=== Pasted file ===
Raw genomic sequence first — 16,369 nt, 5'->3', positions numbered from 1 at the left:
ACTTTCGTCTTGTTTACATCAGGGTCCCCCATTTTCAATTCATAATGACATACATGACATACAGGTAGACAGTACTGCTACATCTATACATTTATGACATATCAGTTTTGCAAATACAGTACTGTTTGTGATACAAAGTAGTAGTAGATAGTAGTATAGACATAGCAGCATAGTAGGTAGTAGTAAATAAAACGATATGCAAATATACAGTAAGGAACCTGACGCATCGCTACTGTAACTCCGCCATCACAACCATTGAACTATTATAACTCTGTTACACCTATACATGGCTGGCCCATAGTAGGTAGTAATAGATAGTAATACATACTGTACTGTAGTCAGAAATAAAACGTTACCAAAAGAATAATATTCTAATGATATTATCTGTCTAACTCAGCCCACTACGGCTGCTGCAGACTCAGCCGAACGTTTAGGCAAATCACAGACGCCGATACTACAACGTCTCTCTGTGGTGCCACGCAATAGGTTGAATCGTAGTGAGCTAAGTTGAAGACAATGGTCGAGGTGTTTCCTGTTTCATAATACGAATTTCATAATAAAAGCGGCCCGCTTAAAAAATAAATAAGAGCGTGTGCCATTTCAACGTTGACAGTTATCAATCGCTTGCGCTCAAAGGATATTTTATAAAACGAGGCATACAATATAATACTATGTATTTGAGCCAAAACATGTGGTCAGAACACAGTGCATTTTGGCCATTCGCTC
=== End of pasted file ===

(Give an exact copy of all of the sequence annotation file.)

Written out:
Raw genomic sequence first — 16,369 nt, 5'->3', positions numbered from 1 at the left:
ACTTTCGTCTTGTTTACATCAGGGTCCCCCATTTTCAATTCATAATGACATACATGACATACAGGTAGACAGTACTGCTACATCTATACATTTATGACATATCAGTTTTGCAAATACAGTACTGTTTGTGATACAAAGTAGTAGTAGATAGTAGTATAGACATAGCAGCATAGTAGGTAGTAGTAAATAAAACGATATGCAAATATACAGTAAGGAACCTGACGCATCGCTACTGTAACTCCGCCATCACAACCATTGAACTATTATAACTCTGTTACACCTATACATGGCTGGCCCATAGTAGGTAGTAATAGATAGTAATACATACTGTACTGTAGTCAGAAATAAAACGTTACCAAAAGAATAATATTCTAATGATATTATCTGTCTAACTCAGCCCACTACGGCTGCTGCAGACTCAGCCGAACGTTTAGGCAAATCACAGACGCCGATACTACAACGTCTCTCTGTGGTGCCACGCAATAGGTTGAATCGTAGTGAGCTAAGTTGAAGACAATGGTCGAGGTGTTTCCTGTTTCATAATACGAATTTCATAATAAAAGCGGCCCGCTTAAAAAATAAATAAGAGCGTGTGCCATTTCAACGTTGACAGTTATCAATCGCTTGCGCTCAAAGGATATTTTATAAAACGAGGCATACAATATAATACTATGTATTTGAGCCAAAACATGTGGTCAGAACACAGTGCATTTTGGCCATTCGCTC